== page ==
Updates to Apple Podcasts in iOS 11: What you Need to Know
It's no secret that Apple Podcasts (formerly iTunes) is the largest, most popular, and widely used podcast directory available.
In 2016 alone it served up over 10 billion (that's with twelve zeros) downloads which is a phenomenal number though perhaps not surprising considering that Apple's own Podcasts app is preinstalled on all iOS devices (iPhones and iPads) and on Apple TVs too, and is available in 155 countries around the world.
This only further underlines the need for your podcast to be on the Apple Podcasts directory.
Not content with its already impressive stature and market capture, Apple recently announced new changes to the way that it handles podcasts in its Podcasts app that are great news for both creators and consumers.
Here's a run down of what was announced at WWDC and the session on podcasts.
1. Apple is opening up analytics to creators
One of the biggest struggles for podcasters is their quest for data on listener behaviour. Using a hosting service means you may get some data such as downloads/stream numbers or locations.
But soon with Apple Podcasts you'll now be able to gain access to a wealth of new analytics that were previously unavailable.
Now Apple will be able to present aggregated data about /consumption behaviour/ such as which sections of your show listeners might skip or when they stop listening. This can be incredibly valuable information for creators to understand their listeners' better, especially when it comes to choosing advertising partners.
It's important to remember that this is data /only/ available from Apple devices but since they count for an estimated 60-70% of all podcast listening, the behavioural insights you can gain could be extrapolated to other platforms too.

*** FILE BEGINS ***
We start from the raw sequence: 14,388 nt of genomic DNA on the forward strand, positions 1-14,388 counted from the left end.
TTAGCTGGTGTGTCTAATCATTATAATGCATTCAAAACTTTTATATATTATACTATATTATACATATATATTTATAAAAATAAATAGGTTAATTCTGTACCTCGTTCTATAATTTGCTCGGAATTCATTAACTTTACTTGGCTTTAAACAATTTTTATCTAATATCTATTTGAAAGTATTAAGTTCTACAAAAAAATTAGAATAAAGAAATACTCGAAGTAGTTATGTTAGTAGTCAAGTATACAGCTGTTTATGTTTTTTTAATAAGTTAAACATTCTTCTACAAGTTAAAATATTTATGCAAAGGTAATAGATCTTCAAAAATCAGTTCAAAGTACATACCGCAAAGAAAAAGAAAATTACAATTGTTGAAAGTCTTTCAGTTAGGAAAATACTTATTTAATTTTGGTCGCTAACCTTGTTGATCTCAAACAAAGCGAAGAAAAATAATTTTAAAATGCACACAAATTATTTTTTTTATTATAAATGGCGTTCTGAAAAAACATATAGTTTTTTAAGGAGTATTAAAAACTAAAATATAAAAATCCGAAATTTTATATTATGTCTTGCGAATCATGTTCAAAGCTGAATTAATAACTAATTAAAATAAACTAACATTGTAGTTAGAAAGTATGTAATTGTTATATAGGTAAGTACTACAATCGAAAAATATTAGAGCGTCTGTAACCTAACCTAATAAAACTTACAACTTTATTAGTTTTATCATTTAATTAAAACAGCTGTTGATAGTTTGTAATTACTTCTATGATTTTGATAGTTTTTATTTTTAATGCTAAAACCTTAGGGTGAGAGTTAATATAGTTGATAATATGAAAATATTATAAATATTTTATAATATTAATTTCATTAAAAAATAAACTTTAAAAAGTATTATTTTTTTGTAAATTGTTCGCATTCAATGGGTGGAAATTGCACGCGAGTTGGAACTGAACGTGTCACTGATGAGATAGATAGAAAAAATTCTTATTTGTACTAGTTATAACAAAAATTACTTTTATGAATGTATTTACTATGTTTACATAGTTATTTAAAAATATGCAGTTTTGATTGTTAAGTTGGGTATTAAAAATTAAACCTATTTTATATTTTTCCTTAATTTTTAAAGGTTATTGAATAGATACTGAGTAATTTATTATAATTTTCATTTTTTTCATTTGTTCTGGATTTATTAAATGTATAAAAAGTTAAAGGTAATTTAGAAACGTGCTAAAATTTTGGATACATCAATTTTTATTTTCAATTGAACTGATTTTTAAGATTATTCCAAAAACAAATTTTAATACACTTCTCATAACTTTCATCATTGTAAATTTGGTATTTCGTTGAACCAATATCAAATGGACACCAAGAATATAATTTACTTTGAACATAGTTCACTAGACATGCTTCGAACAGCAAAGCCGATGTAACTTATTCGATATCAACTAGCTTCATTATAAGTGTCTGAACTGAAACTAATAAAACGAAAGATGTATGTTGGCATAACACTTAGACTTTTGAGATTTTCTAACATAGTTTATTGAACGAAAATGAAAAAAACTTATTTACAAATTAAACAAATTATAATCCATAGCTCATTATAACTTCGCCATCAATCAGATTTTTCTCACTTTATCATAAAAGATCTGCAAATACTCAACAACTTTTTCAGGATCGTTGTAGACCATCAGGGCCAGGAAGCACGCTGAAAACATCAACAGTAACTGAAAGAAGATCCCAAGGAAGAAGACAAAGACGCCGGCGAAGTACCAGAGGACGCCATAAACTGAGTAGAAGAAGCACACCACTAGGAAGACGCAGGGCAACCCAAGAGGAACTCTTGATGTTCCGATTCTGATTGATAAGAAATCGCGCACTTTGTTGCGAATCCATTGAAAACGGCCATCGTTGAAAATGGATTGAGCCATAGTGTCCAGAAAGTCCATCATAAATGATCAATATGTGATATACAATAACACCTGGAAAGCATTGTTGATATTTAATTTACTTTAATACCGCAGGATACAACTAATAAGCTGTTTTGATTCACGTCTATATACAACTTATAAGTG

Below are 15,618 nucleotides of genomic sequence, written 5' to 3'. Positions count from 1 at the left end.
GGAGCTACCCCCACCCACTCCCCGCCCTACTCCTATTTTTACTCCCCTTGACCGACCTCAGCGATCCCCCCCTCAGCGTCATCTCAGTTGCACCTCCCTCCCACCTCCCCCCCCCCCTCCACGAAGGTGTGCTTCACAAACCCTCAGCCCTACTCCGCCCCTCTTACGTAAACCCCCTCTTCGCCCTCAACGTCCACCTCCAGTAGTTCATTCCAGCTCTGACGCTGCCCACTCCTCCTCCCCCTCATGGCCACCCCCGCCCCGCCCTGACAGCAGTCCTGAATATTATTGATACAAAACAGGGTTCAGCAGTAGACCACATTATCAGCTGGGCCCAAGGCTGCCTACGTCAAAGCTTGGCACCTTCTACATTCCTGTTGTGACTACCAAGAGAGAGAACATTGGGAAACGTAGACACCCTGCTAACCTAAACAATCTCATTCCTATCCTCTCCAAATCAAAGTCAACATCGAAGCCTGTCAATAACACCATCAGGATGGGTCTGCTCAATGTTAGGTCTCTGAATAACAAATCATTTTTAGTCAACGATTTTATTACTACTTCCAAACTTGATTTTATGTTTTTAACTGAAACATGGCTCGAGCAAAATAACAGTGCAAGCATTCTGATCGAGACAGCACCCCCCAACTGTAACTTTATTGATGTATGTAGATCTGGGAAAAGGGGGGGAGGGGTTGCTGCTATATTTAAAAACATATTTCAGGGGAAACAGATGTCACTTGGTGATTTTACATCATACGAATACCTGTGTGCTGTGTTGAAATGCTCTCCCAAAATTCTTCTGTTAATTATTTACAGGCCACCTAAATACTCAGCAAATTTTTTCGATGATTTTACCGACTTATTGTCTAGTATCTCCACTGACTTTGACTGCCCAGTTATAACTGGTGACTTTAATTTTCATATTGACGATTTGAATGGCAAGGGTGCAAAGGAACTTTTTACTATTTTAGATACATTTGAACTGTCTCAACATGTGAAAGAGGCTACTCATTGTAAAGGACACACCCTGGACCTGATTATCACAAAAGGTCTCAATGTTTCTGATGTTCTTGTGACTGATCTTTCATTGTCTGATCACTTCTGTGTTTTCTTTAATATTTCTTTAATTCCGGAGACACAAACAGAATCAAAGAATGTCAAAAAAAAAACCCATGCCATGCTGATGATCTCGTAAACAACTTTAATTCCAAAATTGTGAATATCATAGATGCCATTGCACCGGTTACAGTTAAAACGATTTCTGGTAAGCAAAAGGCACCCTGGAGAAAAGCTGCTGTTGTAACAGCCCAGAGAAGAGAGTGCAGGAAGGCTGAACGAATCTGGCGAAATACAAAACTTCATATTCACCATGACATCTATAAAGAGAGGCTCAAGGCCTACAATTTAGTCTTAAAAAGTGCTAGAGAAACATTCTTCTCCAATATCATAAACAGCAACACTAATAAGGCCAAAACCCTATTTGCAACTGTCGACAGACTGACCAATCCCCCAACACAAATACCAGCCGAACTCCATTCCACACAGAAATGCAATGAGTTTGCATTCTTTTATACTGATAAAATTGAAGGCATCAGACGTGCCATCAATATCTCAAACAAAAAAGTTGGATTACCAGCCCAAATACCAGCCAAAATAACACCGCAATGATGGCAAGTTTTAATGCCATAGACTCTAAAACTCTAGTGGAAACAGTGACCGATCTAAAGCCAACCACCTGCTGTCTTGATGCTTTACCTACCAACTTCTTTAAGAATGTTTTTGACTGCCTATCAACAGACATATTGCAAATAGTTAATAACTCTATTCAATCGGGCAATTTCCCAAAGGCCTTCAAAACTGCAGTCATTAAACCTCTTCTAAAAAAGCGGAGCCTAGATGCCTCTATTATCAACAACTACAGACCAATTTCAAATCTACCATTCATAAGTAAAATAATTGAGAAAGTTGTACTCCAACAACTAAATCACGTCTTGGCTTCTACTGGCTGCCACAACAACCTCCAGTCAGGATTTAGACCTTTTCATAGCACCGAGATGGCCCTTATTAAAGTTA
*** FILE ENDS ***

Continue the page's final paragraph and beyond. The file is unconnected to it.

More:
2. New Podcast Feed Updates
At the core of all podcasting is the RSS feed. It's one of the most used forms of publishing on the internet and Apple has announced support for some new feed tags that will allow listeners to receive your podcasts in new ways. This is a big deal since this spec hasn't been updated since 2005 when Apple first starting supporting podcasts.
One of the biggest updates is the support for seasons, bonus episodes, and trailers, all of which will now show up in a structured and organised way in the updated Podcasts app. If you host and write your own feed then you're probably aware of how to implement these changes but if you're using a hosting service it's up to them to integrate these new tags that will show up on Apple Podcasts.
These new tags aren't exclusively read by Apple Podcasts despite their label being "< itunes:>". Without getting too technical, any podcast app can use this information and display it as well which means that audiences could start to see support for seasons in other apps too.
3. Updates to the Podcasts app
In iOS 11 Apple has given its own Podcasts app a new look to support the new feed updates and designed in a similar way to its own Music app.
From a listener's perspective you can now see podcasts seasons separated within a feed, with bonus episodes and trailers inserted at correct points. This makes discovering podcasts more like finding the latest season of a TV show where the episodes are presented chronologically in release date order rather than as one continuous stream with messy title prefixes like "S03E04."
All of this makes for a richer user experience for audiences and users of the Podcasts app. The update will likely be out in September 2017, if the release pattern of previous iOS versions is kept the same, with a public beta usually available June/July 2017.
4. WebRTC on Safari
This a really nerdy update to some but can have a real impact for podcasters, especially if you record a lot of interviews and/or work on mobile devices like iPads. WebRTC stands for Web Real-Time Communication and is a technology that you might use without realising it.
It powers call recorders like Zencastr, Facebook Live, Cast, and many others. These were often only available on desktop browsers like Google Chrome and Firefox but now that Safari supports WebRTC, especially on mobile Safari, you may be able to record interviews and calls without the need for extra plugins or software.
That's it! These changes are bound to have a profound impact on podcasting for both for listeners and creators, and are perhaps some of the biggest since Serial launched, to quote Matt Lieber, co-founder of Gimlet Media.
Which of these updates are you most excited for?